At this point, you're probably familiar with photo editing software like Photoshop which offers a vast library of different filters and effects at your fingertips. These tools have proven worthy in the desktop application world, and now you can do many of these filters and effects on the web.
CSS filters have gained much popularity over the years as many of the modern-day browsers now support them. These filters range from blur effects to brightness control, contrast, color shifting, and more.
In this tutorial, we'll go over the details of each filter, how to use them, and how to effectively build them into your own applications. I'll even provide you with free access to use and download a custom online photo editor I created from scratch so you can see how it works and play around with the different filters, individually and coupled.
What are CSS Filters?
CSS filters allow you to assign one or more filter effects to any given images, backgrounds, or borders within your web pages. The CSS
filter property is the property that you use to define every given filter within your CSS code for your elements or images within your web pages.
Most of the CSS filters' effect intensity is calculated using either a percentage (like 29%), or its decimal equivalent (like 0.29). Other filters, like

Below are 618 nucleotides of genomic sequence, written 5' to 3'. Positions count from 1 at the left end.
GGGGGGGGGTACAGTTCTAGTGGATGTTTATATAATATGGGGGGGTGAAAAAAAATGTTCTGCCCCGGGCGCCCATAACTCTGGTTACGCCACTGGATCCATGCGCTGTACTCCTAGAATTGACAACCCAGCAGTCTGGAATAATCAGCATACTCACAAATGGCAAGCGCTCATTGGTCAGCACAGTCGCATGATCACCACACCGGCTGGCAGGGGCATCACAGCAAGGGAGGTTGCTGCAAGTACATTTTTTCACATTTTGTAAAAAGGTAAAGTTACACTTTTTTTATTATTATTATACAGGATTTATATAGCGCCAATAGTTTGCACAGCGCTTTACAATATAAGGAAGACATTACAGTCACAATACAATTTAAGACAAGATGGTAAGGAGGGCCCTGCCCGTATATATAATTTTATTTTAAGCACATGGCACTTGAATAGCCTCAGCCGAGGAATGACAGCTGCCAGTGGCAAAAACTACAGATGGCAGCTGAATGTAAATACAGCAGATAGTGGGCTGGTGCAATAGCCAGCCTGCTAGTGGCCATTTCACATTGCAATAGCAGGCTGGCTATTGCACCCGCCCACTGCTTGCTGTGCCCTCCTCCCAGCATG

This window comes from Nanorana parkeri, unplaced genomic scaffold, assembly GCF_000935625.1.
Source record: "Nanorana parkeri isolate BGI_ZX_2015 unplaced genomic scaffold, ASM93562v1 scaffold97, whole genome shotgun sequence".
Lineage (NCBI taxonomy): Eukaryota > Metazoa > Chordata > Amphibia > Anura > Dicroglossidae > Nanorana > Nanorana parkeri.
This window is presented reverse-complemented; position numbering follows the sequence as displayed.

blur() can be calculated in pixel depth (like 5px), which we'll go into shortly for each filter, and display the expected output using this picture of a rose:
brightness() function defines the overall brightness or darkness of an image, making it appear less or more bright than its original version.
A value of 0% will display a completely black image, while a value of 100% will show the image unchanged, and a value of 200% will increase the image's brightness by twice the original amount.
contrast() function adjusts the difference in luminance and color between the objects within the image, making them less or more distinguishable depending on the value passed in.
A value of 0% will display a completely grayed-out image, while a value of 100% will show the image unchanged, and a value of 200% doubles the image's contrast, increasing its luminance and color variations.
blur() function applies a Gaussian blur to the image, blending its pixels into each other, and providing a smoother output image versus a more defined, sharper image.
The value you pass into this function is calculated in pixels instead of percentages or decimals. So if you were to pass in a value of "5px", that means that each of the image's pixels within a 5 pixel radius defined would blend into each other throughout the entirety of the image, providing a smoother, but blurred output.
hue-rotate() function alters each pixel color using an angle, defining the number of degrees around the color circle the image's pixels will be adjusted.
A value of "0deg", or 0 degrees, leaves the pixels completely unchanged, while a value of "180deg", or 180 degrees, would alter each of the image's pixels 180 degrees around the color circle. Values here can range anywhere from 0 to 360 degrees, or a full circle.
saturate() function determines the depth or intensity of color presence within an image.